# Homework Help: Shear Stress for Fluids

1. Feb 26, 2009

### womfalcs3

1. The problem statement, all variables and given/known data
I have an empirically-derived equation for the shear stress of a fluid on a surface, given by the equation below.

I am supposed to take the derivative of density with respect to distance, and I must use this equation to find an expression for density.

Delta = Boundary layer thickness.
Nu = Kinematic Viscosity
u = Velocity
Rho = Density

2. Relevant equations

3. The attempt at a solution

I know the definition of shear stress for fluids (The second equation above). I've tried to equate it to the empirical formula, knowing that dynamic viscosity, mu, is just density*kinematic viscosity.

The density variables cancel though.

I can't have a tau term in the density expression, so I can't just algebraically manipulate the first equation to equal density.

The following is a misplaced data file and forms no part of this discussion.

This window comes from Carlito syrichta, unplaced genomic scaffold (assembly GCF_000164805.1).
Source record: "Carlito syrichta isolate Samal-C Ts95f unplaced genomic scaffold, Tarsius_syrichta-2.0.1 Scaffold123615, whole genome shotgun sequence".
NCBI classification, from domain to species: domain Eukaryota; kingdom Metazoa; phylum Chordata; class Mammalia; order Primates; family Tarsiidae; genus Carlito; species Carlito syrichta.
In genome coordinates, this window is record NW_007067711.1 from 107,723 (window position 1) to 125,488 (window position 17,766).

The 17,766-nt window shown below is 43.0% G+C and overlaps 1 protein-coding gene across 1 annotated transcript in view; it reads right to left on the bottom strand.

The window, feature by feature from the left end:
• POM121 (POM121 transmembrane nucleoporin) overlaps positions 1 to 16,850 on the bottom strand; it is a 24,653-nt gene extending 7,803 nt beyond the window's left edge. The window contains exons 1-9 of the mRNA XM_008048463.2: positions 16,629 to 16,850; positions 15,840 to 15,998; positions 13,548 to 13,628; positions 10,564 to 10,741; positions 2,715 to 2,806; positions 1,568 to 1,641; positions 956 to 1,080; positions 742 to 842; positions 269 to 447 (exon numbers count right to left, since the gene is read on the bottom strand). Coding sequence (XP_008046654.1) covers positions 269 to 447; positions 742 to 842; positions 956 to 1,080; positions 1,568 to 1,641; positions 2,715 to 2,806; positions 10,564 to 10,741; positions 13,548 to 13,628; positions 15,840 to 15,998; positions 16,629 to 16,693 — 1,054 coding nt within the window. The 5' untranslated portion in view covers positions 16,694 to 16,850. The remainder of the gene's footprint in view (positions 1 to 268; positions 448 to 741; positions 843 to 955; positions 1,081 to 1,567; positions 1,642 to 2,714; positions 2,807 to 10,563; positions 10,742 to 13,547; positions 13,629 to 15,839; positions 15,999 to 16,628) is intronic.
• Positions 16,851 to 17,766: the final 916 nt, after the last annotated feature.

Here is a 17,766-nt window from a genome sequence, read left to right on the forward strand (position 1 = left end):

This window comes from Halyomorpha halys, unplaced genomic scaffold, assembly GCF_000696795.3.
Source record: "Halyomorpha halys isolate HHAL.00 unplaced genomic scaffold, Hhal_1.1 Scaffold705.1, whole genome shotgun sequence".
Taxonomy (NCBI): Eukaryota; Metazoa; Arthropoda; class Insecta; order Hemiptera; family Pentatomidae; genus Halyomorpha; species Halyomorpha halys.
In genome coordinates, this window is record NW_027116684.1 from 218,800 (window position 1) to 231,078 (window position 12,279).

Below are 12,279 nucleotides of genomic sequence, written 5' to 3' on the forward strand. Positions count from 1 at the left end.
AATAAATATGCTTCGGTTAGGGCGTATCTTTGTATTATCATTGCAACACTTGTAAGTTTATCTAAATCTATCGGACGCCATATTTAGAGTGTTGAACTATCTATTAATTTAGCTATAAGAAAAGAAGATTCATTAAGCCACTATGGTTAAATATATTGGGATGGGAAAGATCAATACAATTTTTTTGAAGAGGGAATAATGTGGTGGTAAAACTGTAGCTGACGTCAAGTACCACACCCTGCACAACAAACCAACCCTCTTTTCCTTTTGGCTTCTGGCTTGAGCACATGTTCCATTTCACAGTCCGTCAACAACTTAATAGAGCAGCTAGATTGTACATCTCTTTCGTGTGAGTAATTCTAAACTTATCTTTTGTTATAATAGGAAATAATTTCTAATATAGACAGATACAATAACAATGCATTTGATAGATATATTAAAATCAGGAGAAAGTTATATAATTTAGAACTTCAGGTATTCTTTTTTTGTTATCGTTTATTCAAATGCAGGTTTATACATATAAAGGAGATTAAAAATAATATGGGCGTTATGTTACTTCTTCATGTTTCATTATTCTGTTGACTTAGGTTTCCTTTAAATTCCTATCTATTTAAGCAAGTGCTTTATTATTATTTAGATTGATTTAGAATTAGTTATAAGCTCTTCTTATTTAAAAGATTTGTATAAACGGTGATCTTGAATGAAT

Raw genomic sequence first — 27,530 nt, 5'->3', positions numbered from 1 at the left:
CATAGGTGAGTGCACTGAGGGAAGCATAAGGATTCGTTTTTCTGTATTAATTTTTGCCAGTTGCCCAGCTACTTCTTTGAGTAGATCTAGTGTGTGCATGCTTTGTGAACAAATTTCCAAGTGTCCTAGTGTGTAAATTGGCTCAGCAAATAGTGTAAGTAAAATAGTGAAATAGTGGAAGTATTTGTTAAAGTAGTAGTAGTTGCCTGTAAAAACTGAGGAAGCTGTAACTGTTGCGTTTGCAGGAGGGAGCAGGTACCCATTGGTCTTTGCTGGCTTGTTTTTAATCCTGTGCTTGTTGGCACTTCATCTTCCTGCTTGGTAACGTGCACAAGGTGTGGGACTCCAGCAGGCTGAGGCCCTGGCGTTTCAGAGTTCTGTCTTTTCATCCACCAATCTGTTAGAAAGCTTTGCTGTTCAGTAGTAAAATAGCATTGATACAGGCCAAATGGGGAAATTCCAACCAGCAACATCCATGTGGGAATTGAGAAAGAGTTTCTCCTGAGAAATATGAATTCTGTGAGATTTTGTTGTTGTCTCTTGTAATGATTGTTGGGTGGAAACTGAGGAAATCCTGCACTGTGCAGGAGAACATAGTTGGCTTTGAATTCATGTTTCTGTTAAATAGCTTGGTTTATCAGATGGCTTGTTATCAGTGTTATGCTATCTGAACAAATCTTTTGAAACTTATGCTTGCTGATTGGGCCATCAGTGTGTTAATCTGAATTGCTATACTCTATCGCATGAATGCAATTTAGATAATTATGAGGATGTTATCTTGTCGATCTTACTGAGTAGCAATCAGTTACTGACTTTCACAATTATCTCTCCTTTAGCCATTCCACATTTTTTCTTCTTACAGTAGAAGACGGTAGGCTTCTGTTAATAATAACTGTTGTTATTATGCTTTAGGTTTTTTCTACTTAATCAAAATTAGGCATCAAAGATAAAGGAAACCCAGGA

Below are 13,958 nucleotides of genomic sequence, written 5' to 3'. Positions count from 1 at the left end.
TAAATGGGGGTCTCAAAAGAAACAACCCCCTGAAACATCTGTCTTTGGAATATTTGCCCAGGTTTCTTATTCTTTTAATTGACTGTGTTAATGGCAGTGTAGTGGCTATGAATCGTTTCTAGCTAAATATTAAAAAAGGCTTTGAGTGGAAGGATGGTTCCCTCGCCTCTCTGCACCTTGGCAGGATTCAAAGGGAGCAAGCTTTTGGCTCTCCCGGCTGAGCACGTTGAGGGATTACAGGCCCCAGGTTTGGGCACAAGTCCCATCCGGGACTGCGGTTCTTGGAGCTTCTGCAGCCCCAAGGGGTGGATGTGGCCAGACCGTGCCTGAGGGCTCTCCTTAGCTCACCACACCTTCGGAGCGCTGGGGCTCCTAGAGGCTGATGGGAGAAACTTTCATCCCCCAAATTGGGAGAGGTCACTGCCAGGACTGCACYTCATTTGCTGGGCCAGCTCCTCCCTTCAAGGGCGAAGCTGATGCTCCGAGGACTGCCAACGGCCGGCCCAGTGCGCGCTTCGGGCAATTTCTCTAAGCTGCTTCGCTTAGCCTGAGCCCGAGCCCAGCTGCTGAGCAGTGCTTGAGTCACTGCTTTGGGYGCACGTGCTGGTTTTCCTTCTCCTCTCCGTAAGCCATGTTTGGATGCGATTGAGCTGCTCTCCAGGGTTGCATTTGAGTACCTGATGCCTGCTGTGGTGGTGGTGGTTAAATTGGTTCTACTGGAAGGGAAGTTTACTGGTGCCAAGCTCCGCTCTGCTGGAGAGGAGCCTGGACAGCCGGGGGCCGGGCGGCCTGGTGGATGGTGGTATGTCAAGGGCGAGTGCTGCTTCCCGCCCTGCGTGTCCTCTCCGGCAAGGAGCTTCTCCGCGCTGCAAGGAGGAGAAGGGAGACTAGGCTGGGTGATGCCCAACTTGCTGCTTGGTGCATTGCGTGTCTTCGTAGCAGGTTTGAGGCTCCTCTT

2. Feb 26, 2009

### Delphi51

I don't know anything about this topic, but it appears you have
sheer stress = a(b/u)^4 = c*du/dy and want to find the formula relating u and y.
I'm using a, b, c to save wear and tear on the keyboard.
If so, you can write it as a/c*b^.25*dy = u^.25*du
Integration yields a/c*b^.25*y = u^1.25 + D

3. Feb 26, 2009

### womfalcs3

Thanks, but that's not what I'm looking for.

I need to take the derivative of density with respect to y, and I need to use the shear stress to take the derivative. So I need to find a relationship between density and stress.

I've tried using the Newtonian definition suggested by Stokes. I tried using Reynolds Number to relate density and velocity, so that I can use the velocity relation to find an expression of density in terms of shear stress, but no luck.